I was about to suggest the same, but with ".goog", to make it shorter. (Can't think of a less-than-three-letter symbol that points to them as strongly.)

(It's also their stock ticker symbol, so maybe it's not such a good idea - it could cause a land rush and litigation from all the other publicly traded companies.)

Comment: Re:Thieves looking to steal metal? lolwut? (Score 1) 127

by Rich0 (#49153485) Attached to: Vandalism In Arizona Shuts Down Internet and Phone Service

The answer to fixing this problem is to require scrap metal dealers to be licensed (with strong penalties for anyone who isn't) and to require all transactions to be recorded along with the ID of the seller. Its already done in many jurisdictions for pawn shops (where you need a license to operate one and where sellers have to provide ID when they sell it, why should scrap merchants be any different.

They should also have a delay before payout, with appointments required for the time to pick up the money. I imagine that even a one week delay would be enough to allow utilities to track down sales of stolen goods, and then the police can be waiting when the guy shows up to collect.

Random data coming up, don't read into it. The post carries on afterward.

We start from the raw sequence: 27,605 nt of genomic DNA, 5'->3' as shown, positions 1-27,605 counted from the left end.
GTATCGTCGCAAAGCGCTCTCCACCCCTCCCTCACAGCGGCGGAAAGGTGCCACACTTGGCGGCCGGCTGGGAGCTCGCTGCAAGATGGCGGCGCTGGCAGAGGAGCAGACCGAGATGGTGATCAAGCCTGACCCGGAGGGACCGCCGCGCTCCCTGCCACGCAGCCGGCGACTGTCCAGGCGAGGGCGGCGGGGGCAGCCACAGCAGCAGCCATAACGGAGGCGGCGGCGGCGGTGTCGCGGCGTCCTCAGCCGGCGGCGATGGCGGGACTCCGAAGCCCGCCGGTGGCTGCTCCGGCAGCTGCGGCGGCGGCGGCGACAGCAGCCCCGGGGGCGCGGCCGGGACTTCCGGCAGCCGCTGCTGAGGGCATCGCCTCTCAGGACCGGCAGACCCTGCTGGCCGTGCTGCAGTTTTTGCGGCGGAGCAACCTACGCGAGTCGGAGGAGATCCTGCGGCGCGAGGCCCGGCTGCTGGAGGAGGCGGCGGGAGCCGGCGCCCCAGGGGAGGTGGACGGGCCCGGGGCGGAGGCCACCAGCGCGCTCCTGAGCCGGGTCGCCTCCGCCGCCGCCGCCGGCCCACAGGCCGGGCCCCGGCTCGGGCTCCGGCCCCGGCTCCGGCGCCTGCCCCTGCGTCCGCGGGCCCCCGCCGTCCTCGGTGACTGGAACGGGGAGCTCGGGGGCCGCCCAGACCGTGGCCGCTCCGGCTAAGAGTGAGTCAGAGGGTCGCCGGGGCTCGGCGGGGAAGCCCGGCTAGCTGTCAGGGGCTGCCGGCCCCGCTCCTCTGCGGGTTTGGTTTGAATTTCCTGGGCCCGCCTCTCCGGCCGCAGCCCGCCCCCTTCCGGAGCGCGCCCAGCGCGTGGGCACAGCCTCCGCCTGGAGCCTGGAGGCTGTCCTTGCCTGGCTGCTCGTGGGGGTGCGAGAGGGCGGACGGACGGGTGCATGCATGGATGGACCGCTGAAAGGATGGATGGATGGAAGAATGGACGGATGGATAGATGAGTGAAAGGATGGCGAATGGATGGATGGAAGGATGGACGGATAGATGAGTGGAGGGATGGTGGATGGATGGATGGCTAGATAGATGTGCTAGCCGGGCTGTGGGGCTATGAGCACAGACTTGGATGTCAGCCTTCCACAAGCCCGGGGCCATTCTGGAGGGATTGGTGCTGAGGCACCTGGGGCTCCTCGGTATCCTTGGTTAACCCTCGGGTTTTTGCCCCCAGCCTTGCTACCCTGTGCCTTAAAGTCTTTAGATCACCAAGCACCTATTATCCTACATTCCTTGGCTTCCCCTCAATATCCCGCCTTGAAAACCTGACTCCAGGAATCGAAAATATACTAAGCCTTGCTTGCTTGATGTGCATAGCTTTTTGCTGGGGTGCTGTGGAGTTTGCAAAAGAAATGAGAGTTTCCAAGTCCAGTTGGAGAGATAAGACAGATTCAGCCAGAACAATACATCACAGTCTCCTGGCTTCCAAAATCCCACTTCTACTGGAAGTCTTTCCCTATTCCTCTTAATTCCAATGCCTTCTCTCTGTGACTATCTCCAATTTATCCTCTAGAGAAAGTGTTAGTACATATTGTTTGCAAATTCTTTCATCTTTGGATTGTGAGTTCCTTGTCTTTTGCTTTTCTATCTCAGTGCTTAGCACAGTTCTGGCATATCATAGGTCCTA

Stuff like this isn't going to be a problem for anybody legit. Electricians aren't going to trips to the dealer to sell one coil of wire, and be desperate for their $50.

Comment: Re:Nothing important. (Score 1) 202

by Rich0 (#49131609) Attached to: What Happens When Betelgeuse Explodes?

In the event of a global collapse, these people will simply carry on as before.

If civilization collapses, there will be a reason that it collapsed. Such as a pandemic disease, crop destroying volcanic eruption, asteroid impact, nuclear winter, or runaway greenhouse effect. In any of these events, Africans will not "carry on as before". They will be the hardest hit, because they have nothing to fall back on.

Agree with this. The middle of Africa won't care if there are worldwide blackouts, as long as everybody has their plot of land to grow crops on. That kind of disaster will be very hard on the industrial world when you can't get food into your cities. On the other hand if the problem is that there are more bodies to feed than local land to feed them on, then the people of Africa will have a real problem on their hand, and will probably solve it by killing each other off until it is no longer a problem, since historically that is what tends to happen in these situations anywhere.

Comment: Re:Sounds good (Score 1) 593

by Rich0 (#49127771) Attached to: Republicans Back Down, FCC To Enforce Net Neutrality Rules

At the general election level; yes, you'd need a constitutional amendment. At the party primary level, however, such a system as you describe would be incredibly helpful, and probably for all parties.